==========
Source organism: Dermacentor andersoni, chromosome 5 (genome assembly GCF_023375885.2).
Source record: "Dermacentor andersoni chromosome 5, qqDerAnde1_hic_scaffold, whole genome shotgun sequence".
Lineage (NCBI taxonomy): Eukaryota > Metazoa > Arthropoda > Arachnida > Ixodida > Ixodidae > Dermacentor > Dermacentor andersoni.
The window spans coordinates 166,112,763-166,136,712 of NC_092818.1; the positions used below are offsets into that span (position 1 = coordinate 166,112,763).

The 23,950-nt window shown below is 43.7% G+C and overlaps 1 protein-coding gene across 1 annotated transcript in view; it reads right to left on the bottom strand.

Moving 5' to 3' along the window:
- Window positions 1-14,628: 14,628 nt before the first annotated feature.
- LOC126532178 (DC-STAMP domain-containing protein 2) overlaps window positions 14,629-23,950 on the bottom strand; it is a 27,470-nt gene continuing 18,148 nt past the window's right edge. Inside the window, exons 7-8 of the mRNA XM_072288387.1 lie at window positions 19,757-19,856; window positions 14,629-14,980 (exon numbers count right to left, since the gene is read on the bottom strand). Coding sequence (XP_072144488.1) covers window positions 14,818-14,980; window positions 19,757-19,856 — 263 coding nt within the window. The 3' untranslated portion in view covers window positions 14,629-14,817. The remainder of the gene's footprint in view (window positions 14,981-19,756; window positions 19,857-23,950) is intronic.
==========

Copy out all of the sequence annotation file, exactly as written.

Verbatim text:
Source organism: Dermacentor andersoni, chromosome 5 (genome assembly GCF_023375885.2).
Source record: "Dermacentor andersoni chromosome 5, qqDerAnde1_hic_scaffold, whole genome shotgun sequence".
Lineage (NCBI taxonomy): Eukaryota > Metazoa > Arthropoda > Arachnida > Ixodida > Ixodidae > Dermacentor > Dermacentor andersoni.
The window spans coordinates 166,112,763-166,136,712 of NC_092818.1; the positions used below are offsets into that span (position 1 = coordinate 166,112,763).

The 23,950-nt window shown below is 43.7% G+C and overlaps 1 protein-coding gene across 1 annotated transcript in view; it reads right to left on the bottom strand.

Moving 5' to 3' along the window:
- Window positions 1-14,628: 14,628 nt before the first annotated feature.
- LOC126532178 (DC-STAMP domain-containing protein 2) overlaps window positions 14,629-23,950 on the bottom strand; it is a 27,470-nt gene continuing 18,148 nt past the window's right edge. Inside the window, exons 7-8 of the mRNA XM_072288387.1 lie at window positions 19,757-19,856; window positions 14,629-14,980 (exon numbers count right to left, since the gene is read on the bottom strand). Coding sequence (XP_072144488.1) covers window positions 14,818-14,980; window positions 19,757-19,856 — 263 coding nt within the window. The 3' untranslated portion in view covers window positions 14,629-14,817. The remainder of the gene's footprint in view (window positions 14,981-19,756; window positions 19,857-23,950) is intronic.